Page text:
Mueller Shares How Tags Impact Rankings
Google’s John Mueller recently answered a question regarding tags on blog posts from an SEO consultant. He shared how tags can affect a website’s rankings, piquing the curiosity of many Google SEO consultants who wonder what benefits could be obtained from using them
Websites usually organise their content by using categories. With content topics categorised neatly, readers can easily navigate to the subject that they were looking for through a site’s menu navigation system.
Aside from categories, website users can also organise their content topics using tags. However, tags are not usually a part of formal site navigation. Once a person finishes reading a piece of content, they may see links or tags that redirect them to similar types of content when clicked.
The difference between categories and tags is that the former are sections of a site that can be navigated from menus, which are usually found at the top of a website. Categories help organise content in a logical taxonomy of topics.
On the other hand, tags allow readers to find other content with similar topics. They are shown either at the start or the end of a blog article; sometimes on the left or right part of a webpage.
Previously, bloggers used keywords in their tags to prolifically link to other articles on a website. They did this because they believed that the keywords in the tags might influence their search engine rankings. Most of the time, many of these tag archive pages listed overly similar articles. The result was that they eventually became duplicate webpages.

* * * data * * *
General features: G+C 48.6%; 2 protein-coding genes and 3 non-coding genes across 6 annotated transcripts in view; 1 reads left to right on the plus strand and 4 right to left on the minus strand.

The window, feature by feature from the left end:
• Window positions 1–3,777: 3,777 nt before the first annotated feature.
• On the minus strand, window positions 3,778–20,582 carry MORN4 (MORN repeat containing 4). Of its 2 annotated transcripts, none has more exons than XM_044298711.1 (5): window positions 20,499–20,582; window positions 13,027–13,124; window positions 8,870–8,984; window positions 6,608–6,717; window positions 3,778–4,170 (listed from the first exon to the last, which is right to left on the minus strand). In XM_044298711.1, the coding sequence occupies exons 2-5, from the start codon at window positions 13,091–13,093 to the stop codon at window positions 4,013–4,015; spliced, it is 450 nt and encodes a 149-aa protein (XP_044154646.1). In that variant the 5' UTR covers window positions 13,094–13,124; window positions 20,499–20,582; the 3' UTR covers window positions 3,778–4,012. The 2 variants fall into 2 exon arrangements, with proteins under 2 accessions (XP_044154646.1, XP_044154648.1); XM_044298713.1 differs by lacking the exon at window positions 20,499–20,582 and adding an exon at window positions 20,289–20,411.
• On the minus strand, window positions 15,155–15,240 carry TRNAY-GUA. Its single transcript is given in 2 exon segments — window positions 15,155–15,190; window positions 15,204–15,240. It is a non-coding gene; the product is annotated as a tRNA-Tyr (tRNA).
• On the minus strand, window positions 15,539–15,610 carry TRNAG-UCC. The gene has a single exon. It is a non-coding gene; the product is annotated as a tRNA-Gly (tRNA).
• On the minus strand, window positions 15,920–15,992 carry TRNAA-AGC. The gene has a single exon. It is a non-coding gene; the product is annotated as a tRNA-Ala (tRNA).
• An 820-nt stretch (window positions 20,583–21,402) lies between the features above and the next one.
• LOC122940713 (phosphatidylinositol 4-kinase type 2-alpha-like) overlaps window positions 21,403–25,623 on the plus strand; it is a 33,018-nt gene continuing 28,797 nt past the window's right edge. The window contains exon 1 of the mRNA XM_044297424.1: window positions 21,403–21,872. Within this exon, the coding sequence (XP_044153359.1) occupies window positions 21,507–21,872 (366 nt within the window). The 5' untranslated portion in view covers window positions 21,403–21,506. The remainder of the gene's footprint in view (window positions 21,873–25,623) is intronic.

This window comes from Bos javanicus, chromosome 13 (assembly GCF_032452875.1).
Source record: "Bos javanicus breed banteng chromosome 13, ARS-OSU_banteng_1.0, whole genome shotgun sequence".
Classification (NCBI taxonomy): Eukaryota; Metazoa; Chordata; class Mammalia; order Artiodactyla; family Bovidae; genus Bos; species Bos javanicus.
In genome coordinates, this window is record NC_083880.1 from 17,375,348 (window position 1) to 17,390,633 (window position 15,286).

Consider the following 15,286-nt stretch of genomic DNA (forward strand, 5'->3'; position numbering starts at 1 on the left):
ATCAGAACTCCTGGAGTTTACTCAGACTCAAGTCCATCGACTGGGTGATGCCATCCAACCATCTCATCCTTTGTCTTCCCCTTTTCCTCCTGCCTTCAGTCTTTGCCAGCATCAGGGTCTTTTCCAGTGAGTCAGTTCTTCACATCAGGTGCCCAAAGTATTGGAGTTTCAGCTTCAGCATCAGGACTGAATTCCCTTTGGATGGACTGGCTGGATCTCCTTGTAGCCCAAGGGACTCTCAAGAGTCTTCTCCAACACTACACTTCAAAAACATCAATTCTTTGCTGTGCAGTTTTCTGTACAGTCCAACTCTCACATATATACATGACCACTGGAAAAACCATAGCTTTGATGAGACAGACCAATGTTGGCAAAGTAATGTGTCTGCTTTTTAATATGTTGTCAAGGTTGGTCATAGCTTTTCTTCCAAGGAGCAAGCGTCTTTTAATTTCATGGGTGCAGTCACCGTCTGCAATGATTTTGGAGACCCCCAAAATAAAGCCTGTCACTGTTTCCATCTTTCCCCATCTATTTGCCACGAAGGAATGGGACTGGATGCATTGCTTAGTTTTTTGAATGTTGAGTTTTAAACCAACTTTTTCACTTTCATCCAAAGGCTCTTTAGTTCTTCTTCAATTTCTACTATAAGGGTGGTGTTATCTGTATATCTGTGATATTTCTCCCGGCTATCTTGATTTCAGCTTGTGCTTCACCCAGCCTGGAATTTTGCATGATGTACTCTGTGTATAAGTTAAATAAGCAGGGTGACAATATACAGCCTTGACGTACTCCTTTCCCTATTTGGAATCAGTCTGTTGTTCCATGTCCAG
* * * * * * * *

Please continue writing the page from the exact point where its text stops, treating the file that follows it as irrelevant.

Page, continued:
Because of this undesirable result, the use of tags to interlink content became less popular, although there is nothing necessarily wrong with using tags to direct users to other relevant content. The problem lies in overusing tags, as this results in too many duplicates, thin webpages.
In a Google Office Hours Hangout, an SEO asked Mueller if they could benefit from using multiple tags and categories for their articles. Mueller replied that this is not true per se and that Google does not necessarily try to recognise tags on a webpage. However, these links could possibly go to tag pages, category pages, or any other pages on a website that the search engine company could index.
What Mueller means is that using tags in blog articles can help Google discover other webpages that contain similar topics. This could gain a webpage more clicks and readers than just using a bare keyword that links to an article archive.
However, he debunked the idea that Google SEO consultants would instantly get ranking benefits by simply using tags in their content. Mueller said that there are no inherent ranking benefits to tags, but it does help create more links and webpages within a website.
The overuse of tags is now less common these past several years as they resulted in too many thin duplicates. However, they can still be useful for surfacing content articles that are too deep within the regular category menu structure. The best way to use tags is to incorporate them in a well-considered SEO strategy plan.
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